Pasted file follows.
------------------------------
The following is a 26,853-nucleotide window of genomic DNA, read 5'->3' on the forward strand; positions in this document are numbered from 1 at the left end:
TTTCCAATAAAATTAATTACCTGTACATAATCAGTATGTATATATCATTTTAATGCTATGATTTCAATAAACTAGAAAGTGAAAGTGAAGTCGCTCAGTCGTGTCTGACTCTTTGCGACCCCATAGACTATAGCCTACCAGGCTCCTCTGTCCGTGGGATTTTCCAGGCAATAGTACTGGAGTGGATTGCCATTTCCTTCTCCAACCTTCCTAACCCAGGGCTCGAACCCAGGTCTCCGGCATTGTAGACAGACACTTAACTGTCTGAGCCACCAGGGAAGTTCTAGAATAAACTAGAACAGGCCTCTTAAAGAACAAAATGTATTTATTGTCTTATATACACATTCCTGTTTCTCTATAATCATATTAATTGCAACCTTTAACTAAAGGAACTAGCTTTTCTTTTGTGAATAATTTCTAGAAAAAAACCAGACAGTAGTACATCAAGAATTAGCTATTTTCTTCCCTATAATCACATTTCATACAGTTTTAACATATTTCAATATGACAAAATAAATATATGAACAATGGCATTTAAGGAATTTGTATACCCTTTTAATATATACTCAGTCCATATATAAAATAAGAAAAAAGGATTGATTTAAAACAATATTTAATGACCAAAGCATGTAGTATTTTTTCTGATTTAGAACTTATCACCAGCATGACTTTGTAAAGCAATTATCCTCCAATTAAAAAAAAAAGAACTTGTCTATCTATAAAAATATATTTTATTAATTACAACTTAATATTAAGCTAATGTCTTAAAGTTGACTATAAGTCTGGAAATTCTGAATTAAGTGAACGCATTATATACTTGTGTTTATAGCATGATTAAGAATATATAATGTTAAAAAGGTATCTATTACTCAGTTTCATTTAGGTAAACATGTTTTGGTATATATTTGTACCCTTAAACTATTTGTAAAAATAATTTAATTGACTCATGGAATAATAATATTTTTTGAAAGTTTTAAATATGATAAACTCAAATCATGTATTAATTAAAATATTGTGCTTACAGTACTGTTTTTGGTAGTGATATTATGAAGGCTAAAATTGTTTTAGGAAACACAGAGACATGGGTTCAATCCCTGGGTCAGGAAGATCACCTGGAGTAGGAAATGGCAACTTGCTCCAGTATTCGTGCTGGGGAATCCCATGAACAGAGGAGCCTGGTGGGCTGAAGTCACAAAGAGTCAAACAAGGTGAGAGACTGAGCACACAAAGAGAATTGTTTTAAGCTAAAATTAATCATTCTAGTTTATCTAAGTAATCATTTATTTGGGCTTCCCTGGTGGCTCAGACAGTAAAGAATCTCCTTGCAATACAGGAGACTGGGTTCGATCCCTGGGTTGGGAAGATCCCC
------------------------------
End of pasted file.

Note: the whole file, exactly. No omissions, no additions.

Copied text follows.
The following is a 26,853-nucleotide window of genomic DNA, read 5'->3' on the forward strand; positions in this document are numbered from 1 at the left end:
TTTCCAATAAAATTAATTACCTGTACATAATCAGTATGTATATATCATTTTAATGCTATGATTTCAATAAACTAGAAAGTGAAAGTGAAGTCGCTCAGTCGTGTCTGACTCTTTGCGACCCCATAGACTATAGCCTACCAGGCTCCTCTGTCCGTGGGATTTTCCAGGCAATAGTACTGGAGTGGATTGCCATTTCCTTCTCCAACCTTCCTAACCCAGGGCTCGAACCCAGGTCTCCGGCATTGTAGACAGACACTTAACTGTCTGAGCCACCAGGGAAGTTCTAGAATAAACTAGAACAGGCCTCTTAAAGAACAAAATGTATTTATTGTCTTATATACACATTCCTGTTTCTCTATAATCATATTAATTGCAACCTTTAACTAAAGGAACTAGCTTTTCTTTTGTGAATAATTTCTAGAAAAAAACCAGACAGTAGTACATCAAGAATTAGCTATTTTCTTCCCTATAATCACATTTCATACAGTTTTAACATATTTCAATATGACAAAATAAATATATGAACAATGGCATTTAAGGAATTTGTATACCCTTTTAATATATACTCAGTCCATATATAAAATAAGAAAAAAGGATTGATTTAAAACAATATTTAATGACCAAAGCATGTAGTATTTTTTCTGATTTAGAACTTATCACCAGCATGACTTTGTAAAGCAATTATCCTCCAATTAAAAAAAAAAGAACTTGTCTATCTATAAAAATATATTTTATTAATTACAACTTAATATTAAGCTAATGTCTTAAAGTTGACTATAAGTCTGGAAATTCTGAATTAAGTGAACGCATTATATACTTGTGTTTATAGCATGATTAAGAATATATAATGTTAAAAAGGTATCTATTACTCAGTTTCATTTAGGTAAACATGTTTTGGTATATATTTGTACCCTTAAACTATTTGTAAAAATAATTTAATTGACTCATGGAATAATAATATTTTTTGAAAGTTTTAAATATGATAAACTCAAATCATGTATTAATTAAAATATTGTGCTTACAGTACTGTTTTTGGTAGTGATATTATGAAGGCTAAAATTGTTTTAGGAAACACAGAGACATGGGTTCAATCCCTGGGTCAGGAAGATCACCTGGAGTAGGAAATGGCAACTTGCTCCAGTATTCGTGCTGGGGAATCCCATGAACAGAGGAGCCTGGTGGGCTGAAGTCACAAAGAGTCAAACAAGGTGAGAGACTGAGCACACAAAGAGAATTGTTTTAAGCTAAAATTAATCATTCTAGTTTATCTAAGTAATCATTTATTTGGGCTTCCCTGGTGGCTCAGACAGTAAAGAATCTCCTTGCAATACAGGAGACTGGGTTCGATCCCTGGGTTGGGAAGATCCCC